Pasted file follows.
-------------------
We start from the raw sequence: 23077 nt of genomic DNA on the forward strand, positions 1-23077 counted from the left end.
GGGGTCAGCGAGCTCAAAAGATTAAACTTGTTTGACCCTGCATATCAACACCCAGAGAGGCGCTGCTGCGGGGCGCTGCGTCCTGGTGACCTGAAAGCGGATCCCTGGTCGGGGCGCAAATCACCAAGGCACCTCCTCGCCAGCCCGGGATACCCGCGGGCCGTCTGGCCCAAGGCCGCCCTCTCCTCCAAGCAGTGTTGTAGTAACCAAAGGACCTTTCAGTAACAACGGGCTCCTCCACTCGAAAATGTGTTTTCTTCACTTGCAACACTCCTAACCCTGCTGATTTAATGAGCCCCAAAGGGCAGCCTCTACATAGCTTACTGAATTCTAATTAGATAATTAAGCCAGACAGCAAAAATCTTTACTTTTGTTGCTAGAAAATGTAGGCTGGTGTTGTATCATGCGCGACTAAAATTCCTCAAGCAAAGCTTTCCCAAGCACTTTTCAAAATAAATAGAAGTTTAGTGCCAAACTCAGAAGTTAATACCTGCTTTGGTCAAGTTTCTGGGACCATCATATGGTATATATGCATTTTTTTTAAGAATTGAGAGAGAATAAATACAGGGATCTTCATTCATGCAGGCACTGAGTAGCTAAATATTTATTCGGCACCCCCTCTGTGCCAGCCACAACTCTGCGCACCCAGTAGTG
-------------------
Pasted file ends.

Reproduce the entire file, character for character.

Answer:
We start from the raw sequence: 23077 nt of genomic DNA on the forward strand, positions 1-23077 counted from the left end.
GGGGTCAGCGAGCTCAAAAGATTAAACTTGTTTGACCCTGCATATCAACACCCAGAGAGGCGCTGCTGCGGGGCGCTGCGTCCTGGTGACCTGAAAGCGGATCCCTGGTCGGGGCGCAAATCACCAAGGCACCTCCTCGCCAGCCCGGGATACCCGCGGGCCGTCTGGCCCAAGGCCGCCCTCTCCTCCAAGCAGTGTTGTAGTAACCAAAGGACCTTTCAGTAACAACGGGCTCCTCCACTCGAAAATGTGTTTTCTTCACTTGCAACACTCCTAACCCTGCTGATTTAATGAGCCCCAAAGGGCAGCCTCTACATAGCTTACTGAATTCTAATTAGATAATTAAGCCAGACAGCAAAAATCTTTACTTTTGTTGCTAGAAAATGTAGGCTGGTGTTGTATCATGCGCGACTAAAATTCCTCAAGCAAAGCTTTCCCAAGCACTTTTCAAAATAAATAGAAGTTTAGTGCCAAACTCAGAAGTTAATACCTGCTTTGGTCAAGTTTCTGGGACCATCATATGGTATATATGCATTTTTTTTAAGAATTGAGAGAGAATAAATACAGGGATCTTCATTCATGCAGGCACTGAGTAGCTAAATATTTATTCGGCACCCCCTCTGTGCCAGCCACAACTCTGCGCACCCAGTAGTG